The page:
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Scale

The Universal Laws of Growth, Innovation, Sustainability, and the Pace of Life, in Organisms, Cities, Economies, and Companies
Narrated by: Bruce Mann
Length: 19 hrs and 13 mins
4.5 out of 5 stars (739 ratings)
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Publisher's Summary

From one of the most influential scientists of our time, a dazzling exploration of the hidden laws that govern the life cycle of everything from plants and animals to the cities we live in.

Visionary physicist Geoffrey West is a pioneer in the field of complexity science, the science of emergent systems and networks. The term complexity can be misleading, however, because what makes West's discoveries so beautiful is that he has found an underlying simplicity that unites the seemingly complex and diverse phenomena of living systems, including our bodies, our cities, and our businesses.

Fascinated by aging and mortality, West applied the rigor of a physicist to the biological question of why we live as long as we do and no longer. The result was astonishing and changed science: West found that despite the riotous diversity in mammals, they are all, to a large degree, scaled versions of each other. If you know the size of a mammal, you can use scaling laws to learn everything, including how much food it eats per day, what its heart rate is, how long it will take to mature, its life span, and so on. Furthermore, the efficiency of the mammal's circulatory systems scales up precisely based on weight: If you compare a mouse, a human, and an elephant on a logarithmic graph, you find with every doubling of average weight, a species gets 25 percent more efficient - and lives 2 percent longer. Fundamentally, he has proven, the issue has to do with the fractal geometry of the networks that supply energy and remove waste from the organism's body.

West's work has been game changing for biologists, but then he made the even bolder move of exploring his work's applicability. Cities, too, are constellations of networks, and laws of scalability relate with eerie precision to them. Recently West has applied his revolutionary work to the business world. This investigation has led to powerful insights into why some companies thrive while others fail. The implications of these discoveries are far reaching and are just beginning to be explored.

Scale is a thrilling scientific adventure story about the elemental natural laws that bind us together in simple but profound ways. Through the brilliant mind of Geoffrey West, we can envision how cities, companies, and biological life alike are dancing to the same simple, powerful tune.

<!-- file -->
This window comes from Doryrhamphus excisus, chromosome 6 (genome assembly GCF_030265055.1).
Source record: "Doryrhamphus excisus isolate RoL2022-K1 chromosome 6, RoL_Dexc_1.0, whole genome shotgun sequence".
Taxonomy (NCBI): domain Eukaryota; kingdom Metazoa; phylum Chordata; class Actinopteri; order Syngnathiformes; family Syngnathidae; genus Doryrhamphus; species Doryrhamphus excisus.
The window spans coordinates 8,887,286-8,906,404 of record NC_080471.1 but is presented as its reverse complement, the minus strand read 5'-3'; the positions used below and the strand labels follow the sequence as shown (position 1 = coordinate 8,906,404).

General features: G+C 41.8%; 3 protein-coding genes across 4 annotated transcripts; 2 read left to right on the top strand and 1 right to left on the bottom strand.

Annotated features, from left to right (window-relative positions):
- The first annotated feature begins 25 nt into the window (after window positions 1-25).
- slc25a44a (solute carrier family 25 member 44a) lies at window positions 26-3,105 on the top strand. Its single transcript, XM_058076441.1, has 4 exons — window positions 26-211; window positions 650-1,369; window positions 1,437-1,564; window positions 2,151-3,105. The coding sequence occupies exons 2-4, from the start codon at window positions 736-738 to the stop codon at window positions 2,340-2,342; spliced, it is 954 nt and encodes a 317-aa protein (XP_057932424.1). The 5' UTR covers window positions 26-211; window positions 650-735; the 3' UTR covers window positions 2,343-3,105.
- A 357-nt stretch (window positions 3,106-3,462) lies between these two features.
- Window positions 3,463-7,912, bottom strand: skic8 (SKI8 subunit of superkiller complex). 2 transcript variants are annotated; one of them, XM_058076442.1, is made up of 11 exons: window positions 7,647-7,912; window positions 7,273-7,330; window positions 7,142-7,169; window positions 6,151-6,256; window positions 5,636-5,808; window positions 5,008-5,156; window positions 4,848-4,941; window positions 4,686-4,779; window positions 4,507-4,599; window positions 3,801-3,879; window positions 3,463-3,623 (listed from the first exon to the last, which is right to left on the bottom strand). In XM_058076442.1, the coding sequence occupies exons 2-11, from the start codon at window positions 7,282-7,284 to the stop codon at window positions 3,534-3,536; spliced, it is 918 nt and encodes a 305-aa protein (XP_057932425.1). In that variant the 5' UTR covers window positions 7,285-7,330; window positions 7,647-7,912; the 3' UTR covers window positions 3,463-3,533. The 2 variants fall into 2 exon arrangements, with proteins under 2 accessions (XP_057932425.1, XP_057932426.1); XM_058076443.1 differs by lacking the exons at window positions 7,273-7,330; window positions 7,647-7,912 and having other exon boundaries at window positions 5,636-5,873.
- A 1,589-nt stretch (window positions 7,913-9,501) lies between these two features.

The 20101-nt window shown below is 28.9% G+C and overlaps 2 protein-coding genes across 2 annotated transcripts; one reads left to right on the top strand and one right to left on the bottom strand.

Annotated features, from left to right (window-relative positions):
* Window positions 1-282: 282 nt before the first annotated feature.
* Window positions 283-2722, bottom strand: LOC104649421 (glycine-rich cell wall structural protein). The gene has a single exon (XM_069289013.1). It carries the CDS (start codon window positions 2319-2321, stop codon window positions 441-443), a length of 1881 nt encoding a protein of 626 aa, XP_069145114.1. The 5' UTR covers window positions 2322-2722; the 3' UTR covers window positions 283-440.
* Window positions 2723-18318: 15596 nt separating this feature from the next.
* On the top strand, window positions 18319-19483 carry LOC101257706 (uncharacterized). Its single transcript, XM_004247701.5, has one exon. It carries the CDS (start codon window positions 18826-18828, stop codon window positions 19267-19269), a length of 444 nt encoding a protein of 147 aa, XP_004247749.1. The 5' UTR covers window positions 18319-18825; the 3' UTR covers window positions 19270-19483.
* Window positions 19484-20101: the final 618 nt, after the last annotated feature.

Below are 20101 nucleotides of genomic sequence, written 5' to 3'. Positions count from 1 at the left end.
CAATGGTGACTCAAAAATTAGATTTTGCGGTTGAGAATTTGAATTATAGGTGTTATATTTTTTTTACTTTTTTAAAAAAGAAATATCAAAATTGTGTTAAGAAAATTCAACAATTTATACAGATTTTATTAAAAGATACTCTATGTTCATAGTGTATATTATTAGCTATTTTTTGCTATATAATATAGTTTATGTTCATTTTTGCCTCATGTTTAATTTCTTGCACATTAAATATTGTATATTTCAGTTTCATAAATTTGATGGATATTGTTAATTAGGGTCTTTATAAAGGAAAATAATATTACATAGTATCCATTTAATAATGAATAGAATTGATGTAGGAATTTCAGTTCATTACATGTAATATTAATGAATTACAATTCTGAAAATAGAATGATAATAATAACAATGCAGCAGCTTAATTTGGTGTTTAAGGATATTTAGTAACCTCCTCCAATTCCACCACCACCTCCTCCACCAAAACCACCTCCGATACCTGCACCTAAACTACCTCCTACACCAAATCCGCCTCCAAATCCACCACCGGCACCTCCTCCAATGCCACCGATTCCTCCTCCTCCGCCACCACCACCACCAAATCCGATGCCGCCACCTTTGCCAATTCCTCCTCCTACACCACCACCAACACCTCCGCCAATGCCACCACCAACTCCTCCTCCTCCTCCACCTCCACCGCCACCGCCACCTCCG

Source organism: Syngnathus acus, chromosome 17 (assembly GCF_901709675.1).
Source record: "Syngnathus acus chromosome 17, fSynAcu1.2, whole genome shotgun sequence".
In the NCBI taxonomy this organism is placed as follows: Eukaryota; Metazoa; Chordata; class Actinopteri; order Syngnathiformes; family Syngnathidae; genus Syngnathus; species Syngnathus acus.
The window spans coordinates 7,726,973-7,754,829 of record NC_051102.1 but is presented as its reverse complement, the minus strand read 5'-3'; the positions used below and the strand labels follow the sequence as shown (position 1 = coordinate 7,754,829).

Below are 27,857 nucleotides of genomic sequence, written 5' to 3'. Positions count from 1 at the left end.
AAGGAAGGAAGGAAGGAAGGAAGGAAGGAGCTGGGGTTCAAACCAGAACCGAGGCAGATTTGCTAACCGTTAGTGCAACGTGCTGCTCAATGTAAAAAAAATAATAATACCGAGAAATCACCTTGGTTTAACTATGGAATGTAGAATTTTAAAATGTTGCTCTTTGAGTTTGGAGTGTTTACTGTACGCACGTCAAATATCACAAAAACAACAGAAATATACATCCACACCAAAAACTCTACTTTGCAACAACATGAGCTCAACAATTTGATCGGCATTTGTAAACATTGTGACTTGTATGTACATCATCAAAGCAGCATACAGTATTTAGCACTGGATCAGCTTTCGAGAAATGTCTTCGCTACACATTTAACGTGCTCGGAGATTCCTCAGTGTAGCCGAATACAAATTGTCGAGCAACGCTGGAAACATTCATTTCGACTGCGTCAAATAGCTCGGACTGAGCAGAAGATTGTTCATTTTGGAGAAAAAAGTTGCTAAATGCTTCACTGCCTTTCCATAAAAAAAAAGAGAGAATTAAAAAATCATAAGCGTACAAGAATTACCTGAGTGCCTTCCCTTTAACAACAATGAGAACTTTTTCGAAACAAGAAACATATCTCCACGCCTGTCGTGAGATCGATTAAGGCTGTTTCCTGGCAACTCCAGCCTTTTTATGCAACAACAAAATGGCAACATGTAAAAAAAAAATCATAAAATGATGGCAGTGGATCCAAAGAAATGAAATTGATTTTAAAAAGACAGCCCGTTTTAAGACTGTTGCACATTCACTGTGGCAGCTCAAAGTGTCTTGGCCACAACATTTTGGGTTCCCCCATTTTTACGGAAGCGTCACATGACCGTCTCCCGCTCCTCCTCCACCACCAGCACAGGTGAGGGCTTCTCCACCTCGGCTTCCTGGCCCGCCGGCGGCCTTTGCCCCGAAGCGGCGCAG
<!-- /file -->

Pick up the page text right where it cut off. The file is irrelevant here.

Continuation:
©2017 Geoffrey West (P)2017 Penguin Audio

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Fascinating and clear enough for a lib arts major

This is an amazing book with a broad perspective on the statistical foundations of how things are born, grow, and die. Beyond just the life of plants and animals it expands its thinking into the life cycles of economies, corporations, and cities (the last of these apparently being the only immortal entity on the list).

Geoffrey West is a theoretical physicist and former president of the Santa Fe Institute in New Mexico. Ten or fifteen years ago he began to wonder whether the mathematics of his discipline could be applied to other sciences. He found a major gap in the study of biology where there was a great deal of information gathering and identification but few attempts to answer questions out of the information gathered using statistics. West wanted to see if there could be insights into some of the fundamental questions of biology. Why do things die? Why can animals only reach certain sizes, and beyond that how did whales become so big?

In biology he found startling comparisons, that the arterial systems of animals compare in design and scale to plants and trees. He found that arterial systems branch out uniformly to the point that blood stops surging but flows through capillary branches. He found the math almost identical to the way limbs and channels branched off in trees until reaching the constant flow in leaves. He learned that animals have nearly identical systems, from the smallest shrew to the whale, and that once you know, say, the size of kidneys in one you can calculate the same in other animals. More importantly, perhaps, he notes that the increased size of animals creates efficiencies so that an animal that is double the size of another needs far less than double the caloric energy.

This efficiency of scale transfers using the same mathematical constants to non-living entities. West found that cities grow at the same uniform scales, so that knowing the population of a city will allow you to make calculations on statistics such as the number of attorneys, the number of restaurants, the number of residential units, etc., with only small variations on some items that will define the unique personality of a city.

West also found comparisons of scale for corporations, with great similarities among all sizes, and identified a life cycle of birth, growth, and death lasting around half a century for those that survived the first five years.

Because the math used in all the different areas is consistent it's easy to grasp (even for this liberal arts major) and it's fascinating to watch these ideas redevelop in areas that seem so widely divergent.

West is a personable writer and includes information about how these discoveries were worked out with researchers in the different fields and even occasional talk about his children, such as calculating quantities of medications for his infant son.

There are also enlightening discussions on logarithmic scales and visualizations to help understand what exponential means and the alarming things it could mean for population growth.

The book moves from topic to topic with just enough time spent on each so the reader feels neither cheated nor overwhelmed in each, with every section building on the last. It's an excellent book for anyone interested in health, public policy, economics, or management.

22 of 24 people found this review helpful

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  • UUbu
  • Waban, MA, US
  • 10-30-17

Not for a scientific reader